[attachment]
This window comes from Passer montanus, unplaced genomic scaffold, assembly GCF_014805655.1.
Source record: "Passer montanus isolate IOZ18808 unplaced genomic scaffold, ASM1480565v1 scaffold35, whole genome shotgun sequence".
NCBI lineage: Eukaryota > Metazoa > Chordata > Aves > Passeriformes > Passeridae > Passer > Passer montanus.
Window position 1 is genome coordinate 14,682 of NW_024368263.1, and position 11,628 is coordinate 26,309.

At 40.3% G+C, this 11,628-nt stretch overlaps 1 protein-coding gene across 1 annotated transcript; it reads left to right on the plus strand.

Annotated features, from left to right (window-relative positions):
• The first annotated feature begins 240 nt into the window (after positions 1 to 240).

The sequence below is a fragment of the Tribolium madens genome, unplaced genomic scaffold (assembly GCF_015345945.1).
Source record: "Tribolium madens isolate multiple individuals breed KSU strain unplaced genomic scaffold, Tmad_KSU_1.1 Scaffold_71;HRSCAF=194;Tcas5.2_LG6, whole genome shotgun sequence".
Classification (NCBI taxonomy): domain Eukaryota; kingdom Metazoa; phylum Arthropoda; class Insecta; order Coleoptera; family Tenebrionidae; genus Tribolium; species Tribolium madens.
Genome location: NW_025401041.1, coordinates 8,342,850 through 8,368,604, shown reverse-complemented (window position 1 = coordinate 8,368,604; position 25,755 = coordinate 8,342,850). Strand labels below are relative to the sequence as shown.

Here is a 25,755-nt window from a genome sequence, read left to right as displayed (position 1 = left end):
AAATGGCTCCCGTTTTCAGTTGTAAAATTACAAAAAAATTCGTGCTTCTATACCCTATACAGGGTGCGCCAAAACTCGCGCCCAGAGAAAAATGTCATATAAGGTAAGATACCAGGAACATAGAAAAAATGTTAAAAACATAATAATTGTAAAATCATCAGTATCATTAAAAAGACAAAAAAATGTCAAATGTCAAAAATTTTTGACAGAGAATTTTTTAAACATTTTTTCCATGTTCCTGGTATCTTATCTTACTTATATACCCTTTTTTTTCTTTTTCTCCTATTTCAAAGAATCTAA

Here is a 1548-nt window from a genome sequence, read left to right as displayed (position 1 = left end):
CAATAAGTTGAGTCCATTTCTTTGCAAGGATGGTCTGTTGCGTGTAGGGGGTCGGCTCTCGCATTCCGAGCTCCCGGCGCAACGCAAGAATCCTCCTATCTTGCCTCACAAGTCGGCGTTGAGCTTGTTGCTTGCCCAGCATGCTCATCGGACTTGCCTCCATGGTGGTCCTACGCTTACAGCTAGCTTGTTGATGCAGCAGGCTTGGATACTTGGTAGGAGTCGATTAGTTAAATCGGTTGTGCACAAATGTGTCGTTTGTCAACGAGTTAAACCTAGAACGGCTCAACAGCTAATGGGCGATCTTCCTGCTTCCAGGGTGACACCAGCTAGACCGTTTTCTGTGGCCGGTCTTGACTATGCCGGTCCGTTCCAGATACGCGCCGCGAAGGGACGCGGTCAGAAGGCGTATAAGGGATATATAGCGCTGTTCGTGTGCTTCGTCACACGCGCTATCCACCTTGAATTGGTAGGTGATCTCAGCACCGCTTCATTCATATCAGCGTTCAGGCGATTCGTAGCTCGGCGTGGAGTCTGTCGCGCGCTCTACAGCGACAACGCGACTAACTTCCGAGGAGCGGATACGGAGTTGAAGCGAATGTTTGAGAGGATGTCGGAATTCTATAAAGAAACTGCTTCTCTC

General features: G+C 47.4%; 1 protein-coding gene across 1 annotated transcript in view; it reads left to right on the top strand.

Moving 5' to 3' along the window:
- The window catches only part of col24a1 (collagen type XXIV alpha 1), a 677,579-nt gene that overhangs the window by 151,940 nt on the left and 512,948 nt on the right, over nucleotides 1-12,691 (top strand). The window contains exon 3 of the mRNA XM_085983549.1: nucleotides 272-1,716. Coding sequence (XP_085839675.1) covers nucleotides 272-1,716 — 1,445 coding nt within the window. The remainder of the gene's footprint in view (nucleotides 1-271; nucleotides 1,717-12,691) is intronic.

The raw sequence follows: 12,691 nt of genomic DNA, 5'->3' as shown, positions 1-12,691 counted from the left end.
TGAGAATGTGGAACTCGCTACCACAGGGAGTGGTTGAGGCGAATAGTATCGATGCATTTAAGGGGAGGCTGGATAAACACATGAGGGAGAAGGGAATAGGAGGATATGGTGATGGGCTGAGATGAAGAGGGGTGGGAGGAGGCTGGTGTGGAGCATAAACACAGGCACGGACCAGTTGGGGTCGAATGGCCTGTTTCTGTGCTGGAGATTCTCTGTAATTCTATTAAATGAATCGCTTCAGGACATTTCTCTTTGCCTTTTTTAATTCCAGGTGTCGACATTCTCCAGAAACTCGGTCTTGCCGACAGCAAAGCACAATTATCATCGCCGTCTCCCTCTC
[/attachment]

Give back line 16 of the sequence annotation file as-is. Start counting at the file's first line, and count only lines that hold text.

General features: G+C 47.4%; 1 protein-coding gene across 1 annotated transcript in view; it reads left to right on the top strand.